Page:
A significant event of the Summit was the participation of the internationally renowned Polish and Australian linguist and philosopher Anna Wierzbicka who was joined by her colleagues, disciples and followers. Their papers demonstrated the effectiveness and relevance of the theory of “universal semantic primitives” developed and evolving in relation to various languages for 50 years now (Wierzbicka 1972, 1980, 2012, 2020, Goddard & Wierzbicka 2007, 2021, Gladkova 2019, etc.). Articles in the festschrift in honour of Anna Wierzbicka which the Russian Journal of Linguistics published in 20181 continued the exploration of the key concepts of Natural Semantic Metalanguage based on semantic primitives. Their authors implemented Wierzbicka's approach aimed at analyzing cultural aspects of meaning – keywords of language and culture, and cultural scripts (Gladkova & Larina 2018a,b). The authors of these issues, as well as the speakers at the Summit, demonstrated a variety of applications of Wierzbicka's theory when exploring cultural semantics and pragmatics, as well as the interaction of language, culture and communication. In the article “‘Semantic Primitives’, fifty years later”, which appears in this issue, Wierzbicka reviews the development of the theory and the diversity of its applications proposed in this period. She argues that there is not only a shared “alphabet of human thoughts” but a shared mental language, “Basic Human”, with a specifiable vocabulary and grammar which can be a reliable basis for a non-Anglocentric global discourse on universal issues, such as global ethics, the future of the earth, as well as health and wellbeing of all people living on our planet.

Topics related to the interaction of language and culture were widely discussed at the Summit, and this volume follows up on this topic. In the article “Comparing languages and cultures: Parametrization of analytical criteria” Barbara Lewandowska-Tomaszczyk presents arguments in favour of a complex set of areas of reference in cross-linguistic analyses of word meanings. Basing her research on the results of the comparative analysis of the polysemantic English word 'integrity' and its Polish counterparts, she demonstrates the effectiveness of the complex use of linguistic, psychological, cultural and social domains to identify the cultural conceptualizations of the analysed forms in different lingua-cultures.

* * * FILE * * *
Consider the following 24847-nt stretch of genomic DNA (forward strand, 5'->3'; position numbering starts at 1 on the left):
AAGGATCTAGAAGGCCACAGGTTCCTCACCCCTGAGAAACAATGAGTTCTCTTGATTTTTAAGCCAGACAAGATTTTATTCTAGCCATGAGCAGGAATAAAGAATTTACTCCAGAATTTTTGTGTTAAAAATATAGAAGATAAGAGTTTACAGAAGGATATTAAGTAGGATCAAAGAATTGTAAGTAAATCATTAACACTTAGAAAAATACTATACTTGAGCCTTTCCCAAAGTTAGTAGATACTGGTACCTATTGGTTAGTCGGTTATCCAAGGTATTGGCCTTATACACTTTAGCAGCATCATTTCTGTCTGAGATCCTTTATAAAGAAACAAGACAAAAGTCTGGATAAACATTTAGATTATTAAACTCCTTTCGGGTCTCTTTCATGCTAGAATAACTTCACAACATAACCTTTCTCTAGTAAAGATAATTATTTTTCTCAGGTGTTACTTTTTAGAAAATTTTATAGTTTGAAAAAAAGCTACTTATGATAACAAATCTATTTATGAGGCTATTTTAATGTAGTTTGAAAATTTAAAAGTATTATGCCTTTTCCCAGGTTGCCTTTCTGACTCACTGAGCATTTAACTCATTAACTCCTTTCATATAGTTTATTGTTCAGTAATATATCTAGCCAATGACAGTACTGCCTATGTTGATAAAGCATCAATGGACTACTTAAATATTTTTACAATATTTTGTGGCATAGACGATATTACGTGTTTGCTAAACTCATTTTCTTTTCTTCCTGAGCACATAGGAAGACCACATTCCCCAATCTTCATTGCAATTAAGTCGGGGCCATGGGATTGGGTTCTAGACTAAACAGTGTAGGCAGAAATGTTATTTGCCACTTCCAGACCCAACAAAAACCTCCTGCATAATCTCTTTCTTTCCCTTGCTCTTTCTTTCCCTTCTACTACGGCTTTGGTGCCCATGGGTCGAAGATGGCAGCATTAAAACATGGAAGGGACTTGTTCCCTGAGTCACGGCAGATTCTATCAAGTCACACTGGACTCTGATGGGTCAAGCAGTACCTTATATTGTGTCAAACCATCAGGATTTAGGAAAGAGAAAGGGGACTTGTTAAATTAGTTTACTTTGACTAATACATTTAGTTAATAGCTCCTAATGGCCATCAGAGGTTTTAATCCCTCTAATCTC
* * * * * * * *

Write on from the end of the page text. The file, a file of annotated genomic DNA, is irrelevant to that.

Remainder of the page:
The talks of the Summit presenters once again convincingly demonstrated that the principles of the organization of scientific knowledge involving the interaction of many areas of research, inter-, multi- and transdisciplinarity are the most important paradigms in the field of linguistics (see, e.g., Mackenzie & Alba-Juez 2019, Bilá & Ivanova 2020, Sinelnikova 2020, and others). The combination of inter-, multi- and transdisciplinary approaches enabling researchers to go beyond their disciplines is based on the integration of research methods. When knowledge accumulated in different subject areas is pooled together, new research opportunities surface. This may expand research boundaries and trigger the emergence of new disciplines. The sharing and recombination of the knowhow is becoming an integral principle of linguistic research which came up in the Summit discussions of semantics, ethno-stylistics, language variability, as well as communication and translation.